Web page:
Brian Tokar, Earth for Sale
Boston: South End Press, 1997
“Market efficiency has been achieved by drawing upon nature’s reserves as if they were limitless,” Altvater argues, explaining that:
A “positive feedback mechanism” may thus be set up between the economic system and nature. Interest-rate signals force the production of a surplus through the overexploitation of natural resources. The degraded natural basis of production and consumption then makes it more difficult to achieve profits commensurate with the rate of interest. The debt crisis has negative ecological effects, while the degradation of nature intensifies the debt crisis.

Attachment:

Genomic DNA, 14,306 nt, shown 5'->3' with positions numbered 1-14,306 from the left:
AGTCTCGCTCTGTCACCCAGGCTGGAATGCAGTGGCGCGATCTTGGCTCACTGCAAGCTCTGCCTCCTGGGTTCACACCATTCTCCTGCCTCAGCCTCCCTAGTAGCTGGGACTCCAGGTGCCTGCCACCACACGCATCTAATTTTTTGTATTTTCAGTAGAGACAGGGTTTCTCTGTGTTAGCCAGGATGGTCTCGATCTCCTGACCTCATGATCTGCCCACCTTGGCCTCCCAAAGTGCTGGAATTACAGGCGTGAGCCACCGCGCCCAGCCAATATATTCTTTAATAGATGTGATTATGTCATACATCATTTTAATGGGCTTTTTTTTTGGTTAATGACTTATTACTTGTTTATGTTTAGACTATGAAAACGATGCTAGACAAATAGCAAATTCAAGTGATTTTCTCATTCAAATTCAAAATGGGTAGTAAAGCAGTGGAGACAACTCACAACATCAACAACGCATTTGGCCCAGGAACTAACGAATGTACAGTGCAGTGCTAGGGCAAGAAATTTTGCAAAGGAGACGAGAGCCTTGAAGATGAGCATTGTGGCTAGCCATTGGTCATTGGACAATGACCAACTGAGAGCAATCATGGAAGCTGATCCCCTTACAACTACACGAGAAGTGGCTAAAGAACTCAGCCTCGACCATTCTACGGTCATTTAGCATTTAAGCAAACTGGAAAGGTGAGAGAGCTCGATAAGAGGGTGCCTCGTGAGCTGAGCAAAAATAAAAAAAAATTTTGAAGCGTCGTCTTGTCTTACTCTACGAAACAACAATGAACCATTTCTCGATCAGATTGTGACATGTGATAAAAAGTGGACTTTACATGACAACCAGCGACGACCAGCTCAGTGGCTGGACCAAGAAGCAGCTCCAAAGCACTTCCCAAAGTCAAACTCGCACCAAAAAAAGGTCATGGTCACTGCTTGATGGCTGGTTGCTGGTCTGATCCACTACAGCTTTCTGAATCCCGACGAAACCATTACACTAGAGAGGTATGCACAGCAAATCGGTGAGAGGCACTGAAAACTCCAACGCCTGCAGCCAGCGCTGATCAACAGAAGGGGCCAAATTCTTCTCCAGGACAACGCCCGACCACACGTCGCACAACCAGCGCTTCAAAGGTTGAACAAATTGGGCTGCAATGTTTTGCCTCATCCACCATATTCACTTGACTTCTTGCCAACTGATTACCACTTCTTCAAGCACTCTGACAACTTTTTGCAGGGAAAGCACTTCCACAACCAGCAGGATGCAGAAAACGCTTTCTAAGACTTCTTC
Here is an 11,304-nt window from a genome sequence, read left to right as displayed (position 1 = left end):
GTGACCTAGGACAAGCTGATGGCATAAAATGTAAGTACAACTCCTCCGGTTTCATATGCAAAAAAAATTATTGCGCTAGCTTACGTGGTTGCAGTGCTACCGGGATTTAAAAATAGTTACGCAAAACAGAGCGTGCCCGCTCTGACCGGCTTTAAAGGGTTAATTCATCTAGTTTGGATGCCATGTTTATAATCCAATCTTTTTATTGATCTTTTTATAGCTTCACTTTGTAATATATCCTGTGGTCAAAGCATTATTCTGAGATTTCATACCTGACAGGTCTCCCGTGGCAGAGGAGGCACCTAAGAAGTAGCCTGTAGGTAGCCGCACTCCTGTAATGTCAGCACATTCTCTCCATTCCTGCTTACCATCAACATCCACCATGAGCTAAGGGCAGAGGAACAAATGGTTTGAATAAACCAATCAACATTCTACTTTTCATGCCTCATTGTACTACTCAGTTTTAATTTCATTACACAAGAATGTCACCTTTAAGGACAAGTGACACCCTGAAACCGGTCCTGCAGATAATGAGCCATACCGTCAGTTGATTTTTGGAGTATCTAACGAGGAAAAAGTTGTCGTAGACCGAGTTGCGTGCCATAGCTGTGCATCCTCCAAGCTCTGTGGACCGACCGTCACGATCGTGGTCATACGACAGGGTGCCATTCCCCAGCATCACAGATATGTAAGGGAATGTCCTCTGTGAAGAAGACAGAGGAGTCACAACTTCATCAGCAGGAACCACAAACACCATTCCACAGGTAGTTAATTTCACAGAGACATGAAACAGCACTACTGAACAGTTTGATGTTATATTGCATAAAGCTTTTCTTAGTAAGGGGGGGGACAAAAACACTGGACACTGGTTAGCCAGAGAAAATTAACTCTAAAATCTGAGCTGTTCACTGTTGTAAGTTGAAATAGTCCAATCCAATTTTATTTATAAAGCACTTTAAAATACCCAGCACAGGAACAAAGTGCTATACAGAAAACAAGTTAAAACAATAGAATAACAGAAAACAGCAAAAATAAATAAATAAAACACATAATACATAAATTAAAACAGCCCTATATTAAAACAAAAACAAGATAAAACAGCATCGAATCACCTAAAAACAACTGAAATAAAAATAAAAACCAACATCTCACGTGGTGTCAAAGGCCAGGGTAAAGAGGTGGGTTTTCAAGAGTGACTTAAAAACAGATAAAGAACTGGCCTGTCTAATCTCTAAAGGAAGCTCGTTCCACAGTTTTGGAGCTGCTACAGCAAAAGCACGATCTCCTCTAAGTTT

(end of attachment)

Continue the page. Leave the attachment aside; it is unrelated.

47. Elmar Altvater, The Future of the Market (London and New York: Verso, 1993) p. 183 ff.
A California-based school of “socialist ecologists” has also demonstrated the anti-ecological nature of capitalist economics and capitalist society. Under the theoretical leadership of political economist James O’Connor, they have shown that environmental pollution and resource depletion are necessary consequences of capitalist accumulation.
Their Marxist political orientation, however, has restrained their full acceptance of an ecological
orientation that acknowledges the natural world as more than an “external factor of production,” or human
society as capable of being organized around anything but its economic activity. See, for example, James O’Connor, “Capitalism, Nature, Socialism: A Theoretical Introduction,” Capitalism, Nature, Socialism, no. 1, fall 1988, pp. 11-38